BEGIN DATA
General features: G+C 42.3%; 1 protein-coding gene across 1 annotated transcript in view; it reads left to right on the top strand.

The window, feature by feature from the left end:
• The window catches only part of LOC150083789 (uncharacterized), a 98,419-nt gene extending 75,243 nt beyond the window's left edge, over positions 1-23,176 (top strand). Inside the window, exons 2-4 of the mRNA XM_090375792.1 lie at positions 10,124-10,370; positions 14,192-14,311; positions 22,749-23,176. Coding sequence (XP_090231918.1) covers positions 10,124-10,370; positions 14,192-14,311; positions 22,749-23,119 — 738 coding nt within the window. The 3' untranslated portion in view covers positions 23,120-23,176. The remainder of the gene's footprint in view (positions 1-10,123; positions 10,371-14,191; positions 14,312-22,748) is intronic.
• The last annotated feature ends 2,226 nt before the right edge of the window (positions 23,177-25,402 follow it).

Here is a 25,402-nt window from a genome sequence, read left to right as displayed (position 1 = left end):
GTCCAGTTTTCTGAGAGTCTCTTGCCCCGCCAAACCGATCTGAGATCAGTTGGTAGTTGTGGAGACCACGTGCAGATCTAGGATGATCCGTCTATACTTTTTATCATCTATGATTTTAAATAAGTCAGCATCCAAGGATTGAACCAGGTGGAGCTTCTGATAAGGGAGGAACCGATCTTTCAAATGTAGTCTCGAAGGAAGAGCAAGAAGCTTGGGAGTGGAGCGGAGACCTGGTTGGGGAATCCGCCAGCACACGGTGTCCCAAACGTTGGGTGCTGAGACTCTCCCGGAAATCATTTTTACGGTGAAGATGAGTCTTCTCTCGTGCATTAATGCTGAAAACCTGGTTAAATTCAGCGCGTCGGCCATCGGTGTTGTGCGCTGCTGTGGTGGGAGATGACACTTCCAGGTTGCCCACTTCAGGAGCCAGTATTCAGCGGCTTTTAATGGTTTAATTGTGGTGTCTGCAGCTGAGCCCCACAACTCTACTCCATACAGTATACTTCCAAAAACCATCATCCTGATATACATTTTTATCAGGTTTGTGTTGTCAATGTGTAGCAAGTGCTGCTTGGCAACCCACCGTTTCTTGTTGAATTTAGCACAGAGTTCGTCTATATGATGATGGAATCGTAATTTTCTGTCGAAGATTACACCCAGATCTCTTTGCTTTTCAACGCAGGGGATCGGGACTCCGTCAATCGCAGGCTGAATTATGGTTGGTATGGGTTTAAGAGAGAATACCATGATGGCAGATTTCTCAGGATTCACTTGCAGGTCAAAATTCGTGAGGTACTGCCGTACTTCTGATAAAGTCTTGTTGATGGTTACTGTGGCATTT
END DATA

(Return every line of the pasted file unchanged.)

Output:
General features: G+C 42.3%; 1 protein-coding gene across 1 annotated transcript in view; it reads left to right on the top strand.

The window, feature by feature from the left end:
• The window catches only part of LOC150083789 (uncharacterized), a 98,419-nt gene extending 75,243 nt beyond the window's left edge, over positions 1-23,176 (top strand). Inside the window, exons 2-4 of the mRNA XM_090375792.1 lie at positions 10,124-10,370; positions 14,192-14,311; positions 22,749-23,176. Coding sequence (XP_090231918.1) covers positions 10,124-10,370; positions 14,192-14,311; positions 22,749-23,119 — 738 coding nt within the window. The 3' untranslated portion in view covers positions 23,120-23,176. The remainder of the gene's footprint in view (positions 1-10,123; positions 10,371-14,191; positions 14,312-22,748) is intronic.
• The last annotated feature ends 2,226 nt before the right edge of the window (positions 23,177-25,402 follow it).

Here is a 25,402-nt window from a genome sequence, read left to right as displayed (position 1 = left end):
GTCCAGTTTTCTGAGAGTCTCTTGCCCCGCCAAACCGATCTGAGATCAGTTGGTAGTTGTGGAGACCACGTGCAGATCTAGGATGATCCGTCTATACTTTTTATCATCTATGATTTTAAATAAGTCAGCATCCAAGGATTGAACCAGGTGGAGCTTCTGATAAGGGAGGAACCGATCTTTCAAATGTAGTCTCGAAGGAAGAGCAAGAAGCTTGGGAGTGGAGCGGAGACCTGGTTGGGGAATCCGCCAGCACACGGTGTCCCAAACGTTGGGTGCTGAGACTCTCCCGGAAATCATTTTTACGGTGAAGATGAGTCTTCTCTCGTGCATTAATGCTGAAAACCTGGTTAAATTCAGCGCGTCGGCCATCGGTGTTGTGCGCTGCTGTGGTGGGAGATGACACTTCCAGGTTGCCCACTTCAGGAGCCAGTATTCAGCGGCTTTTAATGGTTTAATTGTGGTGTCTGCAGCTGAGCCCCACAACTCTACTCCATACAGTATACTTCCAAAAACCATCATCCTGATATACATTTTTATCAGGTTTGTGTTGTCAATGTGTAGCAAGTGCTGCTTGGCAACCCACCGTTTCTTGTTGAATTTAGCACAGAGTTCGTCTATATGATGATGGAATCGTAATTTTCTGTCGAAGATTACACCCAGATCTCTTTGCTTTTCAACGCAGGGGATCGGGACTCCGTCAATCGCAGGCTGAATTATGGTTGGTATGGGTTTAAGAGAGAATACCATGATGGCAGATTTCTCAGGATTCACTTGCAGGTCAAAATTCGTGAGGTACTGCCGTACTTCTGATAAAGTCTTGTTGATGGTTACTGTGGCATTT